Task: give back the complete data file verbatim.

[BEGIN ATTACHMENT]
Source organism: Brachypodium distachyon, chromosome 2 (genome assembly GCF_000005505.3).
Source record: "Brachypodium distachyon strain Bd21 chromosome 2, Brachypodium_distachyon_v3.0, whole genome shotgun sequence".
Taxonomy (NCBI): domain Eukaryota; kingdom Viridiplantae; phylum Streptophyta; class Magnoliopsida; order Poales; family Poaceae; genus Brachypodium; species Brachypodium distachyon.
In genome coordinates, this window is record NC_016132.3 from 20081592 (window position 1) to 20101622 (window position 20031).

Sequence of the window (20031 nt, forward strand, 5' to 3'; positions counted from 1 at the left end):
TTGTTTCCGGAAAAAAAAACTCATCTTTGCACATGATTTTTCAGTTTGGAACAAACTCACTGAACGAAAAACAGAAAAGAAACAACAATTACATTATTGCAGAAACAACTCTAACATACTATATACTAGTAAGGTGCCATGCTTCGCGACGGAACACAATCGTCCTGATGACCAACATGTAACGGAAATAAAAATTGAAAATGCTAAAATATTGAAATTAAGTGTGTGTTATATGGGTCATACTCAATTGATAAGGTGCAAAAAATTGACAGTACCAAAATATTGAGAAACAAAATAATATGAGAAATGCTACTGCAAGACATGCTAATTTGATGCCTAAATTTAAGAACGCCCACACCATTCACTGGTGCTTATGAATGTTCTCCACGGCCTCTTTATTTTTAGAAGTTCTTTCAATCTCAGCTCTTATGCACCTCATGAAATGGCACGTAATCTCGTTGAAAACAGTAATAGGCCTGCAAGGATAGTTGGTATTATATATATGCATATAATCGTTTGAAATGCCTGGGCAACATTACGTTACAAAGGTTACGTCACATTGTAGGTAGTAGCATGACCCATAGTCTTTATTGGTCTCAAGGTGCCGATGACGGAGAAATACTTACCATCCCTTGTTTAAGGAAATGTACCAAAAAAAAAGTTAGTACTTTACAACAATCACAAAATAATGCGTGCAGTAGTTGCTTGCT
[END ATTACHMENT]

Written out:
Source organism: Brachypodium distachyon, chromosome 2 (genome assembly GCF_000005505.3).
Source record: "Brachypodium distachyon strain Bd21 chromosome 2, Brachypodium_distachyon_v3.0, whole genome shotgun sequence".
Taxonomy (NCBI): domain Eukaryota; kingdom Viridiplantae; phylum Streptophyta; class Magnoliopsida; order Poales; family Poaceae; genus Brachypodium; species Brachypodium distachyon.
In genome coordinates, this window is record NC_016132.3 from 20081592 (window position 1) to 20101622 (window position 20031).

Sequence of the window (20031 nt, forward strand, 5' to 3'; positions counted from 1 at the left end):
TTGTTTCCGGAAAAAAAAACTCATCTTTGCACATGATTTTTCAGTTTGGAACAAACTCACTGAACGAAAAACAGAAAAGAAACAACAATTACATTATTGCAGAAACAACTCTAACATACTATATACTAGTAAGGTGCCATGCTTCGCGACGGAACACAATCGTCCTGATGACCAACATGTAACGGAAATAAAAATTGAAAATGCTAAAATATTGAAATTAAGTGTGTGTTATATGGGTCATACTCAATTGATAAGGTGCAAAAAATTGACAGTACCAAAATATTGAGAAACAAAATAATATGAGAAATGCTACTGCAAGACATGCTAATTTGATGCCTAAATTTAAGAACGCCCACACCATTCACTGGTGCTTATGAATGTTCTCCACGGCCTCTTTATTTTTAGAAGTTCTTTCAATCTCAGCTCTTATGCACCTCATGAAATGGCACGTAATCTCGTTGAAAACAGTAATAGGCCTGCAAGGATAGTTGGTATTATATATATGCATATAATCGTTTGAAATGCCTGGGCAACATTACGTTACAAAGGTTACGTCACATTGTAGGTAGTAGCATGACCCATAGTCTTTATTGGTCTCAAGGTGCCGATGACGGAGAAATACTTACCATCCCTTGTTTAAGGAAATGTACCAAAAAAAAAGTTAGTACTTTACAACAATCACAAAATAATGCGTGCAGTAGTTGCTTGCT